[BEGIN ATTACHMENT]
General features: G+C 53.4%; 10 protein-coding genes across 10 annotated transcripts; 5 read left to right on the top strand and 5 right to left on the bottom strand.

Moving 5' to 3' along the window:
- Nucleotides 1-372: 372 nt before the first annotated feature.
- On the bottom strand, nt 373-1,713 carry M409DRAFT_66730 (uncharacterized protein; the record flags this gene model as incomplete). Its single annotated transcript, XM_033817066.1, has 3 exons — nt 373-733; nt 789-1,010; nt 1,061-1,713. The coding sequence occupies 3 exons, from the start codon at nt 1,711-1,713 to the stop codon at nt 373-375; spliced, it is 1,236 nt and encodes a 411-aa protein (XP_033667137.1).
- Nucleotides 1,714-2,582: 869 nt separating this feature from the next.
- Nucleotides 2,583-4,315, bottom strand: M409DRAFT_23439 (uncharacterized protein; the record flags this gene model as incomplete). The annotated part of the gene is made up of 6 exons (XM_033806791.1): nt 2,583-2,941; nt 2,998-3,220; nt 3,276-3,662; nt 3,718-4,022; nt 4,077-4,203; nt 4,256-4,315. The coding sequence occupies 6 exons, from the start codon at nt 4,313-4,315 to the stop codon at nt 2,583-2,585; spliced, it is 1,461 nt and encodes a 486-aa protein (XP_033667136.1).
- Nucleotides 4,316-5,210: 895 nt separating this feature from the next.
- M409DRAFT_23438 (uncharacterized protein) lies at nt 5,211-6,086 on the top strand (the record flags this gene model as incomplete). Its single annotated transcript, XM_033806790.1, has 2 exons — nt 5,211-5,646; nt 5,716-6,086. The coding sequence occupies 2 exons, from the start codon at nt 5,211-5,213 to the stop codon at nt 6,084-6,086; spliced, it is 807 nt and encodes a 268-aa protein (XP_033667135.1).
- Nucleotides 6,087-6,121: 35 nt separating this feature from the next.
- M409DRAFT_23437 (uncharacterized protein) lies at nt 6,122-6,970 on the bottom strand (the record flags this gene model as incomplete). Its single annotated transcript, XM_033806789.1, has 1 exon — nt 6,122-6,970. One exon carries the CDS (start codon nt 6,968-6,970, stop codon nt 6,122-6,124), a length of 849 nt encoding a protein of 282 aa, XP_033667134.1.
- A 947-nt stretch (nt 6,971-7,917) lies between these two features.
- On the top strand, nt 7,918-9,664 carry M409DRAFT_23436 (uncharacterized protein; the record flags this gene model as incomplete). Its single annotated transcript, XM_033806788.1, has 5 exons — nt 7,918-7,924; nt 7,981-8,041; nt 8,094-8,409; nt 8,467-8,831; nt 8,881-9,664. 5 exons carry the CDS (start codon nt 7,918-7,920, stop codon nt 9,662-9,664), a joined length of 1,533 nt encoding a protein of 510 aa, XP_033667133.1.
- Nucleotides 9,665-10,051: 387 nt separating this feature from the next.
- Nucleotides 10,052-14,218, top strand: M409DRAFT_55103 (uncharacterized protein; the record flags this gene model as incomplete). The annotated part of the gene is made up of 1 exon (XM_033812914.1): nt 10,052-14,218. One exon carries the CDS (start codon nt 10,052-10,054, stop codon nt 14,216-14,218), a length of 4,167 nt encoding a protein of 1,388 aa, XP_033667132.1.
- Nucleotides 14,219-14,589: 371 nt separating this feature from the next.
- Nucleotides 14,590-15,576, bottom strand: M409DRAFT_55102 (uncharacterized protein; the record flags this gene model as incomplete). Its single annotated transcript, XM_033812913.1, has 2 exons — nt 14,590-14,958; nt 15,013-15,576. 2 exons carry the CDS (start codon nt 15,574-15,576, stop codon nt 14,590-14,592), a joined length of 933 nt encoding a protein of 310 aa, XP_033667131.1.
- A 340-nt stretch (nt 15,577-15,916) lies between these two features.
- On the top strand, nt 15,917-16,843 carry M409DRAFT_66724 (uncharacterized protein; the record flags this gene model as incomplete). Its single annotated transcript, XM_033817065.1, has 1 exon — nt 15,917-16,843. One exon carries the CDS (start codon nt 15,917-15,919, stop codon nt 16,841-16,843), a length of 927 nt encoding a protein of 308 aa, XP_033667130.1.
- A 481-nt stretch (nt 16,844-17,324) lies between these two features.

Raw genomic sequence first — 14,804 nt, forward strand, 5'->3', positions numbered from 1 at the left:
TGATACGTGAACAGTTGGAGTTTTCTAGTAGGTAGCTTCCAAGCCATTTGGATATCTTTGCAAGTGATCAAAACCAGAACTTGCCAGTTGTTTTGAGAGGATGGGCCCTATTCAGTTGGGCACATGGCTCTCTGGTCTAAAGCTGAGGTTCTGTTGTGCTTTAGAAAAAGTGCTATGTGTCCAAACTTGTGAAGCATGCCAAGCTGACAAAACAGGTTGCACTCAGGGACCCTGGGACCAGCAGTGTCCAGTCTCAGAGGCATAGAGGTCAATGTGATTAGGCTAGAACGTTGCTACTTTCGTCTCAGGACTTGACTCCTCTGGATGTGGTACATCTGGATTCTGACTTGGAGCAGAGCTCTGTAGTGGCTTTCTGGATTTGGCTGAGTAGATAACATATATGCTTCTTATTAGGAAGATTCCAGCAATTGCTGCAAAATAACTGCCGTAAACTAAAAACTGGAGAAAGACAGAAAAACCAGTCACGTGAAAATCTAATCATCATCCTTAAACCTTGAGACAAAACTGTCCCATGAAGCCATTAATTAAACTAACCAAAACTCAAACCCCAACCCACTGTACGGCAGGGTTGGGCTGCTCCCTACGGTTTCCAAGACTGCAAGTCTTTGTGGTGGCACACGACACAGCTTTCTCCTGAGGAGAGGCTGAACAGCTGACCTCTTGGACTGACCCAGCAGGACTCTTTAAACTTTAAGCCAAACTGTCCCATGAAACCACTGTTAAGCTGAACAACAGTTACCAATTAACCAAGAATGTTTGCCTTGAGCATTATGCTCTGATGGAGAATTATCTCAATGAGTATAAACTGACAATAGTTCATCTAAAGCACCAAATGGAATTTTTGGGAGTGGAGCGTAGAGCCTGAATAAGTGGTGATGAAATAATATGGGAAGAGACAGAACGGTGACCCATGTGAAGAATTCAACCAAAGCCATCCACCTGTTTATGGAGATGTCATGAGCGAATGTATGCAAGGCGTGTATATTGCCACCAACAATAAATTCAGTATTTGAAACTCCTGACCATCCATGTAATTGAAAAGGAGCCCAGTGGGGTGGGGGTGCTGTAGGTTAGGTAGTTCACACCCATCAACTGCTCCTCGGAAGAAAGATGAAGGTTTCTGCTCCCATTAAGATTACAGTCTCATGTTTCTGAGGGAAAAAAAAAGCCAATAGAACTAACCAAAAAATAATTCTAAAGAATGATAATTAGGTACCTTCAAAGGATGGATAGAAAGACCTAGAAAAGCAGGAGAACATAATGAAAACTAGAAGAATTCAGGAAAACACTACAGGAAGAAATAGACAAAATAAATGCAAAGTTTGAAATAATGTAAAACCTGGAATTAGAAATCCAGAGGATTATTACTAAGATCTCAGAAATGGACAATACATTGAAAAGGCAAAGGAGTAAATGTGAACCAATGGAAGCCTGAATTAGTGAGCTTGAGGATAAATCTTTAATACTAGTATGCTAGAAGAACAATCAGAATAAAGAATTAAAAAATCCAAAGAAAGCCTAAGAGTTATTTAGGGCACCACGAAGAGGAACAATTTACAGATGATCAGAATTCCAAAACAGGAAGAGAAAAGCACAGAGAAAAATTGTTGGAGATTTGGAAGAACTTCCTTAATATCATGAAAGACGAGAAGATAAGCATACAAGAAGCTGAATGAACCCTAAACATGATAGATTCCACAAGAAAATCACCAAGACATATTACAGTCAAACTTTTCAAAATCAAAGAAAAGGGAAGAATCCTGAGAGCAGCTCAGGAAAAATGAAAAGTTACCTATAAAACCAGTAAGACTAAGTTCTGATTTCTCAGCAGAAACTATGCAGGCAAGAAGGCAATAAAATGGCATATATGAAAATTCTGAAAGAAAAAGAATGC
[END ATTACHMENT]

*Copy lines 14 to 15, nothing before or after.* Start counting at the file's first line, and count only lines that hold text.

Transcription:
- Nucleotides 10,052-14,218, top strand: M409DRAFT_55103 (uncharacterized protein; the record flags this gene model as incomplete). The annotated part of the gene is made up of 1 exon (XM_033812914.1): nt 10,052-14,218. One exon carries the CDS (start codon nt 10,052-10,054, stop codon nt 14,216-14,218), a length of 4,167 nt encoding a protein of 1,388 aa, XP_033667132.1.
- Nucleotides 14,219-14,589: 371 nt separating this feature from the next.